HCC Needs A Mahjong Club



Mahjong Tiles from the game mahjong displayed next to each other in rows

Trent Tabor

Mahjong is a game that originated in China, that is played on tiles. Just like some games, it has variations in its home country. However, this game rose to power all over the world. What separates American mahjong from other variations is that there are eight jokers included and different winning conditions. Purists agree that American mahjong is a different game than any of the other variations and thus not mahjong. All of the variations discussed in this article can be found on the platform MahjongTime.

American mahjong has two dice and 152 tiles, including eight jokers, eight flower tiles and eight seasons. Scoring stick, also used in riichi Mahjong (explained later), are used. Further explanation on how to play can be found here. It is important to note that no other variation has dice.

The goal of Hong Kong mahjong is to assemble a complete set (or “hand”) comprising four sets of threes, either three of a type of the identical suit (or “pung”) or a sequence of the same suit (or “chow”) and a pair, for a total of 14 pieces. Every player begins with 13 tiles. Each round, a player selects a 14th tile and discards one face up in the center of the table. Other players can now opt to skip, take the tile to finish a set (pung, chow, or kong), proclaim a victory or call a mahjong. The hand is won when the first player achieves the combination of 14 tiles.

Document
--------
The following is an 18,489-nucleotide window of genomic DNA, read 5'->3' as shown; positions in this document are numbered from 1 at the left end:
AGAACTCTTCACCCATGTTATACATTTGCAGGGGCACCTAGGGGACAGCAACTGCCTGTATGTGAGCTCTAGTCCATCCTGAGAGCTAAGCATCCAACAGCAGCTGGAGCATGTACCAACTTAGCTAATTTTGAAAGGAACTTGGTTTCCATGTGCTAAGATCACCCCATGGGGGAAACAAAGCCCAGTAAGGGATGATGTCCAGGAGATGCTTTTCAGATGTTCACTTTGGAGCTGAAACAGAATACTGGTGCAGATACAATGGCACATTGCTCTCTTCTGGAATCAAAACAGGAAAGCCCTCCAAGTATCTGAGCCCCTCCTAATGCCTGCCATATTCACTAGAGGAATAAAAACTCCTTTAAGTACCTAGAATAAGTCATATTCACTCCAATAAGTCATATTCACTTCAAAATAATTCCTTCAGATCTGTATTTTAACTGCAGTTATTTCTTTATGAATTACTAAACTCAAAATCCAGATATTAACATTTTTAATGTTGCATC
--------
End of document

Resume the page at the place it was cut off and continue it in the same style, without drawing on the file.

These Taiwanese mahjong rules have the most notable feature of having one more set required in a winning hand. As a result, each player receives 16, rather than 13, tiles in the dealt hand, with the dealer receiving one more tile to begin the deal. A winning hand must have five sets of chows, pungs and kongs in addition to one pair. A regenerating dead wall with 16, rather than 14, tiles is another characteristic not found in all other Chinese variations of mahjong. The ultimate score in Taiwanese mahjong rules is usually determined without the use of a settlement table. Instead, pattern scores are simply summed up.

The Sega video game franchise Yakuza’s sixth entry cover showing Majima Goro right and Kazuma Kiryu left. (Flickr)

The goal of Japanese Mahjong, also known as riichi mahjong, is to create a winning hand of 14 tiles. The game begins with all tiles stacked and face-down in rows or ‘walls,’ as well as a ‘dead wall.’ The ‘dead wall’ is the wall’s last 14 tiles. Riichi Mahjong can also be played on Mahjong Soul, which is also available in the App Store and on Google Play. It is worth mentioning there has always been a mahjong minigame in the Yakuza franchise. Be careful about how you play your hand, especially in riichi mahjong.

I am considering making a mahjong club here at HCC. As discussed at the beginning of the article, American mahjong is not real mahjong, so I have ruled out that option. I am most likely to consider riichi Majong, since it is available on multiple platforms and I do not have mahjong tiles. One drawback, though, is that if the club ends up choosing riichi mahjong and to play on MahjongTime, all the bots throw themselves into riichi automatically. Hopefully, every member shows up so we don’t have to worry about bots.

Should the club choose to play on MahjongTime, the rules for each game can be found here, while Mahjong Soul rules can be found here. If readers are interested in learning more about mahjong, feel free to email us at [email protected].